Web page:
“To understand addiction, I thought I needed biology and chemistry, but it turns out I also needed a lot of psychology.” – Roberto Cofresí
University of Missouri post-doctoral researcher Roberto Cofresí began his education in Austin, Texas. He majored in biochemistry as an undergraduate, and went on to earn a PhD in neuroscience. He aimed his research career at addiction because of a life-long interest in the topic stemming from his childhood in Puerto Rico. “I come from a small town and growing up I saw the negative consequences of alcohol abuse in people and the community around me.” Cofresí said.
Cofresí recognized the complex nature of addiction early on. He decided he wanted his research to go beyond chemical responses in the body. Alcohol as a drug is “intimately tied to human history.” He wanted to explore why it is so important to us as a species, and how those factors affect addiction.
Understanding ‘cues’ became the foundation of his work on alcohol addiction. Cues are the events or sensory stimuli we perceive during certain activities, and our brains notice and learn them as patterns. When the brain encounters those patterns again, it generates an expectation of what will happen next. For alcohol addiction, cues could include the sight or smell of a beer, the white noise din of a crowded bar, or the sound of a bottle opening. Once the brain associates these environmental patterns with drinking, exposure to them creates anticipation, desire, and an urge to drink: a craving.
However, Cofresí’s work was limited by the nature of his research. He found it both costly and time-consuming to find solutions for people struggling with addiction using traditional animal research models. The slow progress can be discouraging, and made worse because, “there is just not a good pipeline from animals to human laboratories,” Cofresí said. “I started getting very concerned that the likelihood it would help people was low. The traditional research methods have these high hopes and promises, but there’s such a long time between a discovery in non-human animal models and its testing in humans that it is hard to tell whether any given discovery will actually help people.”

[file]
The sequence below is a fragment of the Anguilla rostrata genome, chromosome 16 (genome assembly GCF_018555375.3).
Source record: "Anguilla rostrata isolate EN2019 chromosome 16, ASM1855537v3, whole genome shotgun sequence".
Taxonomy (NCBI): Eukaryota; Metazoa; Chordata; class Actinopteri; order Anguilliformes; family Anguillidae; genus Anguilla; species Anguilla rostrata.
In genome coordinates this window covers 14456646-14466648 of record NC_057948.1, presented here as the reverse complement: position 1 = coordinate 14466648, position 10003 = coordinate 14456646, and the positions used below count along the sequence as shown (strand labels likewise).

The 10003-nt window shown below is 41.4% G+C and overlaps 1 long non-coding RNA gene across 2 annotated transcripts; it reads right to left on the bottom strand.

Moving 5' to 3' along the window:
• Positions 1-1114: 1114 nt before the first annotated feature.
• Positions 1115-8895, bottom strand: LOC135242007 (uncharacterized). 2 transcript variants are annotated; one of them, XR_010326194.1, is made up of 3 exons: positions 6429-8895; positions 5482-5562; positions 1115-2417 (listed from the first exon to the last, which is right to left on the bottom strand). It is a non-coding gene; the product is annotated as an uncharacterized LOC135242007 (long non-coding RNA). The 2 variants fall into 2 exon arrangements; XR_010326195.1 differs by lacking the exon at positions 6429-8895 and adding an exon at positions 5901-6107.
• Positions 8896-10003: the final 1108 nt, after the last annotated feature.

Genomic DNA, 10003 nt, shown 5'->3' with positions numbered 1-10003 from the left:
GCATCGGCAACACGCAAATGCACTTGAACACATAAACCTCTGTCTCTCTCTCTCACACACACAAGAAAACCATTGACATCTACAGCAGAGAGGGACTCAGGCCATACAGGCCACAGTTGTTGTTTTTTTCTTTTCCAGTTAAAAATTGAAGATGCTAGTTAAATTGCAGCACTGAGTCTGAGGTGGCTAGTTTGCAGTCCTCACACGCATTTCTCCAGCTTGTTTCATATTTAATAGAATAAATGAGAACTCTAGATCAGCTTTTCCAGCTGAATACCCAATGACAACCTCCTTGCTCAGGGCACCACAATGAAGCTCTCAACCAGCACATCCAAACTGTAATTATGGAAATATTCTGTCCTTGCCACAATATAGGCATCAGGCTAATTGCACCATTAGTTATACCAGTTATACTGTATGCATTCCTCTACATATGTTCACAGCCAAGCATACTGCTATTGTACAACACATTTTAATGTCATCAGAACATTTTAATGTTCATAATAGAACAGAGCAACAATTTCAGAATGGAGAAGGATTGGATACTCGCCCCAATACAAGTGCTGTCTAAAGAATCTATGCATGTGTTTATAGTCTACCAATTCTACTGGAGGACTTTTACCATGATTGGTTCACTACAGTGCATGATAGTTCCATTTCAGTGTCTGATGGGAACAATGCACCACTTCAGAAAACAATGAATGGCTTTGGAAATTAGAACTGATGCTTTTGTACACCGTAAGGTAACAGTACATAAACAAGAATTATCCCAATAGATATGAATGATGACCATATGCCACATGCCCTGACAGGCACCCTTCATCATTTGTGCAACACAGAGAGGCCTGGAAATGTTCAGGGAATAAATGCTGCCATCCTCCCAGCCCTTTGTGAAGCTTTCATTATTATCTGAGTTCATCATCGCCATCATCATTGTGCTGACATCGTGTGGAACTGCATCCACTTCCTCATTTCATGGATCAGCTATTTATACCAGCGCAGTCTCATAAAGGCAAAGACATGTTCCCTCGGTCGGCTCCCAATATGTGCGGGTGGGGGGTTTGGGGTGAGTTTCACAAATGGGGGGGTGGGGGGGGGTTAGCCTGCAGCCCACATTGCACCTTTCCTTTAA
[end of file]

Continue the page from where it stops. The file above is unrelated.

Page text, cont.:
Cofresí found his answer at MO-CARE.
The Missouri Center for Addiction Research and Engagement (MO-CARE) and its comprehensive approach to discovery works to transform addiction research. MO-CARE, housed in the Department of Psychological Sciences in the College of Arts and Science, is a multi-disciplinary center focused on research, student training activities, and engagement related to understanding and preventing addictive behaviors and addressing this public health crisis. In MO-CARE, Cofresí saw an opportunity to combine his experience in basic science research and his psychologically-oriented approach to earning his PhD to pursue interdisciplinary answers to the puzzle of addiction.
Coming to Mizzou and MO-CARE has elevated his research, with a “deep dive into human psychology of alcohol use” shaping discoveries on how to manage or modify the way people respond to alcohol-related cues. This integrated approach is part of MO-CARE’s changing model of research. The predominant modern research structure is independent, siloed, and focused on one’s own personal work. MO-CARE changes that to a collaborative model and a team science approach. They create and support hubs of researchers from multiple disciplines that leads to making discoveries together.
MO-CARE also works to integrate of all levels of learners. Researchers rely heavily on undergraduate assistants to do day to day lab work. Working in an environment with strong graduate students and post-docs provides them with early hands-on research training. These same students who contribute to research early on are then more competitive applicants for graduate studies or industry work. Post-docs, too, find enhanced opportunities through MO-CARE because of their ability to reach for independent inquiry with the safety net of established mentors.
As for Cofresí, his time with MO-CARE has deeply influenced where he sees himself in the future. “I would rather continue doing science and making discoveries as part of a bigger group of people,” he said. When asked about next steps, he replied, “exposure to psychological science and its methodology gives me newfound appreciation for how mental health providers can actually help people, and how working together gets us there.”